The legislator's main objective here should be to ensure that these programs remain available to the public in the long term. Free Software (open source) licenses such as the EUPL or the GPL, which grant unlimited rights to use, study, share and improve a program, are a logical choice in support of this goal.

Point 5 of the report points in the right direction. As this approach moves into the legislative process, we ask you to ensure that software produced with public funds is either released under a Free Software license, or exempted from copyright protection in such a way that it enters the public domain immediately.

Exceptions & Limitations

FSFE is supportive of points 8 to 24 of the report, covering copyright exceptions and limitations. We particularly wish to highlight the following points:

A reform of the Copyright Directive should explictely ensure that exceptions and limitations apply equally in both the digital and the analogue domains (point 9 in the report).

The reform also needs to create uniform rules across the EU on the interpretation of exceptions and limitations. Currently, a marked divergence in implementation among member states creates considerable friction in the Union's internal market. This friction disproportionately affects individuals, smaller projects and small and medium-sized enterprises, all of whom often lack the necessary legal resources to ensure that their actions remain within the area covered by copyright limitations and exceptions. (Points 10 and 11 in the report.)

In line with point 13 of the report, we further support the proposal to create an open norm in line with the Berne three-step test. This would introduce an important element of adaptability into the reformed legislation. It would provide clear guidance to courts on how to interpret exceptions and limitations. In the face of a rapidly evolving technological environment, an open norm would ensure that the EU's copyright law remains relevant and viable in the long term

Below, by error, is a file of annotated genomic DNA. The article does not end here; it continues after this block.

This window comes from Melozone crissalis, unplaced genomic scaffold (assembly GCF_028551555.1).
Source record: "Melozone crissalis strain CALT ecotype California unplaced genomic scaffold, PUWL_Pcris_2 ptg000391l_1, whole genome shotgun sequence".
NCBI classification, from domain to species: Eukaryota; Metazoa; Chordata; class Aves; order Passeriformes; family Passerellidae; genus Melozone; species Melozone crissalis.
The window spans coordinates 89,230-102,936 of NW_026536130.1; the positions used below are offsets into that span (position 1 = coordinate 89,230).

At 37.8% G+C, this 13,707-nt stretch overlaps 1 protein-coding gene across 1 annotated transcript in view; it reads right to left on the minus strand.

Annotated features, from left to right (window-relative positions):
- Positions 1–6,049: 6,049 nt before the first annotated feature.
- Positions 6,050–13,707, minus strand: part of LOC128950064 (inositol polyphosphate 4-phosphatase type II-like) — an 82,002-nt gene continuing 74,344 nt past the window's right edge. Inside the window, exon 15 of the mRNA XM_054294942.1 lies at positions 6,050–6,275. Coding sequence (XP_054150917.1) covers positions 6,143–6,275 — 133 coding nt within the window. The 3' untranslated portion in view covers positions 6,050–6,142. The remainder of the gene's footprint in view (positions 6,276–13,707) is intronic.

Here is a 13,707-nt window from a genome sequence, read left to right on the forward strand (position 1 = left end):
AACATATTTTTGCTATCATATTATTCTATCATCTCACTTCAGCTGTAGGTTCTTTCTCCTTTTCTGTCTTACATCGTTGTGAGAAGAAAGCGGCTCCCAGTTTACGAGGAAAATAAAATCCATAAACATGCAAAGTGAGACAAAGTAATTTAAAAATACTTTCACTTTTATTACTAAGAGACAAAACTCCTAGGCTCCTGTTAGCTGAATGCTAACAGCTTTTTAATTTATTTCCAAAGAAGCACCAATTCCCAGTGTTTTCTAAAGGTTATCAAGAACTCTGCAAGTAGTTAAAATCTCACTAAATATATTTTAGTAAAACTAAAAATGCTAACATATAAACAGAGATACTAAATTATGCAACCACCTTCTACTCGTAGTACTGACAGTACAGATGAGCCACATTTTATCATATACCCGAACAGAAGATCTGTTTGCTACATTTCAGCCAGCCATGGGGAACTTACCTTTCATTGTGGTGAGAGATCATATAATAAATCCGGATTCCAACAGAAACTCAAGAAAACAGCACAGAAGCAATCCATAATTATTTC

We ask you to support amendment 376, and to reject amendments 367 to 373, 375, and 377 to 380. Please consider that the CULT committee is in favour of this improvement and believes that it would have great relevance for cultural institutions.

Linking

A recent decision of the EUCJ (decision of the 2014-02-13 in case C-466/12) raises the possibility for links on the World Wide Web to be considered as infringing copyright, if they lead to the “communication to a new public” of a work.

A link is nothing more than a way to identify a location on the World Wide Web. It is a reference, not an act of distribution, and should not be treated as such.

A World Wide Web burdened with the risk of infringing copyright by the simple act of providing a link would be far less dynamic, and thus stifled in its innovative force. Links serve as reference for documents available on the internet: researchers, students and companies use them everyday in their works. To allow copyright to expand from protecting the work to protecting mentions of the work itself is, therefore, a dangerous path to follow for the global innovation process in Europe. Such a step would also inevitably lead to a divergence between copyright law and actual practice, posing the risk of a grave loss of credibility in the former.

In order not to endanger the continued functioning of the World Wide Web (or, more likely, condemn the EU's copyright legislation to irrelevance on this point), we urge you to support the point 15 of the current report, and to reject amendments 397, 398, 400 to 405 and 407 to 409.

Text and data mining

Regarding text and data mining, the report asks for a simpler framework, where the right to access a protected work includes the right to extract data from it. This has long been considered self-evident in the analogue context, since copyright protects only the expression of a work, rather than the content.